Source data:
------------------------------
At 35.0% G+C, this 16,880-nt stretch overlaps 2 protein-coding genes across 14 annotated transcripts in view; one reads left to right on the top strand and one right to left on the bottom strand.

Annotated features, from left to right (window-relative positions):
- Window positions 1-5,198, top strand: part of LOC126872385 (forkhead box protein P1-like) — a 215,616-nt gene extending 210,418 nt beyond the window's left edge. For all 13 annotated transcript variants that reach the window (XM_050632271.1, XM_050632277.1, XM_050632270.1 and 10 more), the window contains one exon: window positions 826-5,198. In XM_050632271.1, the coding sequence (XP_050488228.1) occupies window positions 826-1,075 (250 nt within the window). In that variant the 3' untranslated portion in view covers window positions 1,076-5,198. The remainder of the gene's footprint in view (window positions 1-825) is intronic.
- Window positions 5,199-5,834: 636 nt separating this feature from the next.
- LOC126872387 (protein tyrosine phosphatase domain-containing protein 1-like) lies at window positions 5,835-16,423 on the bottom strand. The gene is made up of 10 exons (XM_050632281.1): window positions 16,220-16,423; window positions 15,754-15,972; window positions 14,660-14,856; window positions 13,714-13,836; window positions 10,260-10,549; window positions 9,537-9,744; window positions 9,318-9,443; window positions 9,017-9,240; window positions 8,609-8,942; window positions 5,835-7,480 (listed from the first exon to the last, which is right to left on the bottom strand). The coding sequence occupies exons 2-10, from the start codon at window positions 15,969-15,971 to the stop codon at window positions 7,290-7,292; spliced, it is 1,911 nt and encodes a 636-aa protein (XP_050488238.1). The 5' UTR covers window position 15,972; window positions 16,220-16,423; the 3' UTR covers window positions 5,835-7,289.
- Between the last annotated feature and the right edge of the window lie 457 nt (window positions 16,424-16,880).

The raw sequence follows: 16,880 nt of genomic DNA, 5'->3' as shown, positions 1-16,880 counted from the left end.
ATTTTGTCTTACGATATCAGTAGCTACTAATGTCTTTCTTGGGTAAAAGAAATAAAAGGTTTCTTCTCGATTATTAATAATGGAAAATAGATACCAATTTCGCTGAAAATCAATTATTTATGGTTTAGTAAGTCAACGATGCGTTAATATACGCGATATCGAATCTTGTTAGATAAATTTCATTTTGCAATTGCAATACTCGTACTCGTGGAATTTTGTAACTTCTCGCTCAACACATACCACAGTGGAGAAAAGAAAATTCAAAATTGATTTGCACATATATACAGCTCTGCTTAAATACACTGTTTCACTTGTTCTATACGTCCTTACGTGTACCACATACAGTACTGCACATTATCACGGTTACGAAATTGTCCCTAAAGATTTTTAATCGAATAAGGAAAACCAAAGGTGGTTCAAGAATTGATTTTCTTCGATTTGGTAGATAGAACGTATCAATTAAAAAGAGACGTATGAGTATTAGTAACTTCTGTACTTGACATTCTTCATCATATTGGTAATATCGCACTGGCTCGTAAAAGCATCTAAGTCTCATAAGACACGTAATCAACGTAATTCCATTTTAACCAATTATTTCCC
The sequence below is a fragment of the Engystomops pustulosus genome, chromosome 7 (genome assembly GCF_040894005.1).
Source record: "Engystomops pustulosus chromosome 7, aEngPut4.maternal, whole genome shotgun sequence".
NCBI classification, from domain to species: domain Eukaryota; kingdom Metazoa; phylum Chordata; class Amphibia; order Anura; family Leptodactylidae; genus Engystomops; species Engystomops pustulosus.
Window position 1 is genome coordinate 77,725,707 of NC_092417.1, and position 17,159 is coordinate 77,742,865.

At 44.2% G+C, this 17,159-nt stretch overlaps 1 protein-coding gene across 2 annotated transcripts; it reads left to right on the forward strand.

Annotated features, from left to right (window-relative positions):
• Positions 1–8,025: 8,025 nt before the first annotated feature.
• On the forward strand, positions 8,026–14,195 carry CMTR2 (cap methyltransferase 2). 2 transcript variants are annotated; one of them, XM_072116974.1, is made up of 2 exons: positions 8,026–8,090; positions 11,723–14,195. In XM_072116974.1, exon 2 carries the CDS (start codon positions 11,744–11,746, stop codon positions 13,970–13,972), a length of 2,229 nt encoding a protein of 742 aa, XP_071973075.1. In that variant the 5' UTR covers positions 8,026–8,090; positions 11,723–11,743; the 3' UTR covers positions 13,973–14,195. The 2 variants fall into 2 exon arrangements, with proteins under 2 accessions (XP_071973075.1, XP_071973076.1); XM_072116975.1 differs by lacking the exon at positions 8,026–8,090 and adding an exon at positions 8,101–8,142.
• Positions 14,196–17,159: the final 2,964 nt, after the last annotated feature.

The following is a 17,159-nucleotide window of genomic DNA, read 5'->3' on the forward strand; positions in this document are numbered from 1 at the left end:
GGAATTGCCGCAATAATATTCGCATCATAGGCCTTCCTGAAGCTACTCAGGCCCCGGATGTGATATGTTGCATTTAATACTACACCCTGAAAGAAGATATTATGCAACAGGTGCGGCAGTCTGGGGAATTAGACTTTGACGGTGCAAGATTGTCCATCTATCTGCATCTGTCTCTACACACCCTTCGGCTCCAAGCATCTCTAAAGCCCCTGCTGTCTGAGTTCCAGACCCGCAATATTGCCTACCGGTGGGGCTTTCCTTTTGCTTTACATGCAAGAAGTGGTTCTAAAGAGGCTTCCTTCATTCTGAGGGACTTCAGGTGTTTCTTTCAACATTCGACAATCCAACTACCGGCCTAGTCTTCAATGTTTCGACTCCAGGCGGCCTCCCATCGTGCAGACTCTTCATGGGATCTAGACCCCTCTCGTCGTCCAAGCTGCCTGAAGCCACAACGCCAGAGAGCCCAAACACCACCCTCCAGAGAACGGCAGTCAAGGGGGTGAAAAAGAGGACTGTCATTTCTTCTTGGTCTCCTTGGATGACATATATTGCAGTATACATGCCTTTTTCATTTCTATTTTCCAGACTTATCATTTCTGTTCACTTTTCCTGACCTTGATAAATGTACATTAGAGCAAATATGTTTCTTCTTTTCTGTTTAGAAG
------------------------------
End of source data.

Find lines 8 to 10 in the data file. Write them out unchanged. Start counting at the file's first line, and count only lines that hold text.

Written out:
ATTTTGTCTTACGATATCAGTAGCTACTAATGTCTTTCTTGGGTAAAAGAAATAAAAGGTTTCTTCTCGATTATTAATAATGGAAAATAGATACCAATTTCGCTGAAAATCAATTATTTATGGTTTAGTAAGTCAACGATGCGTTAATATACGCGATATCGAATCTTGTTAGATAAATTTCATTTTGCAATTGCAATACTCGTACTCGTGGAATTTTGTAACTTCTCGCTCAACACATACCACAGTGGAGAAAAGAAAATTCAAAATTGATTTGCACATATATACAGCTCTGCTTAAATACACTGTTTCACTTGTTCTATACGTCCTTACGTGTACCACATACAGTACTGCACATTATCACGGTTACGAAATTGTCCCTAAAGATTTTTAATCGAATAAGGAAAACCAAAGGTGGTTCAAGAATTGATTTTCTTCGATTTGGTAGATAGAACGTATCAATTAAAAAGAGACGTATGAGTATTAGTAACTTCTGTACTTGACATTCTTCATCATATTGGTAATATCGCACTGGCTCGTAAAAGCATCTAAGTCTCATAAGACACGTAATCAACGTAATTCCATTTTAACCAATTATTTCCC
The sequence below is a fragment of the Engystomops pustulosus genome, chromosome 7 (genome assembly GCF_040894005.1).
Source record: "Engystomops pustulosus chromosome 7, aEngPut4.maternal, whole genome shotgun sequence".